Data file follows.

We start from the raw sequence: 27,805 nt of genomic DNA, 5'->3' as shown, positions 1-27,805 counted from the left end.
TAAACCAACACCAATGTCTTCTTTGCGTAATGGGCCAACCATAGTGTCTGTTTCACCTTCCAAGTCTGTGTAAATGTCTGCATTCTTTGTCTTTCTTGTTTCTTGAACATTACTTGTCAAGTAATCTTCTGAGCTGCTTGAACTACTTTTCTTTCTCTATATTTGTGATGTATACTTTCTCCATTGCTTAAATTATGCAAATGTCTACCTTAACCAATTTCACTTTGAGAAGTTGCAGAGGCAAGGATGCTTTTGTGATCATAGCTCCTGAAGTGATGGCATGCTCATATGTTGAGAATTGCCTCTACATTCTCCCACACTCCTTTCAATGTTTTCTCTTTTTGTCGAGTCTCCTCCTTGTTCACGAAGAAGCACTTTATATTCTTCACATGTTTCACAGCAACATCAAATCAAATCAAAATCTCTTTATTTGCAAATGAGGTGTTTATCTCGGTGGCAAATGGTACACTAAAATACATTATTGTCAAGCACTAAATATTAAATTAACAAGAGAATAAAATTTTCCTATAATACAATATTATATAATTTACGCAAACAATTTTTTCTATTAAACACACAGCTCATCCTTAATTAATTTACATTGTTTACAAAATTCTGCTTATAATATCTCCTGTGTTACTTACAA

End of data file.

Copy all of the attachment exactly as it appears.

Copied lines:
We start from the raw sequence: 27,805 nt of genomic DNA, 5'->3' as shown, positions 1-27,805 counted from the left end.
TAAACCAACACCAATGTCTTCTTTGCGTAATGGGCCAACCATAGTGTCTGTTTCACCTTCCAAGTCTGTGTAAATGTCTGCATTCTTTGTCTTTCTTGTTTCTTGAACATTACTTGTCAAGTAATCTTCTGAGCTGCTTGAACTACTTTTCTTTCTCTATATTTGTGATGTATACTTTCTCCATTGCTTAAATTATGCAAATGTCTACCTTAACCAATTTCACTTTGAGAAGTTGCAGAGGCAAGGATGCTTTTGTGATCATAGCTCCTGAAGTGATGGCATGCTCATATGTTGAGAATTGCCTCTACATTCTCCCACACTCCTTTCAATGTTTTCTCTTTTTGTCGAGTCTCCTCCTTGTTCACGAAGAAGCACTTTATATTCTTCACATGTTTCACAGCAACATCAAATCAAATCAAAATCTCTTTATTTGCAAATGAGGTGTTTATCTCGGTGGCAAATGGTACACTAAAATACATTATTGTCAAGCACTAAATATTAAATTAACAAGAGAATAAAATTTTCCTATAATACAATATTATATAATTTACGCAAACAATTTTTTCTATTAAACACACAGCTCATCCTTAATTAATTTACATTGTTTACAAAATTCTGCTTATAATATCTCCTGTGTTACTTACAA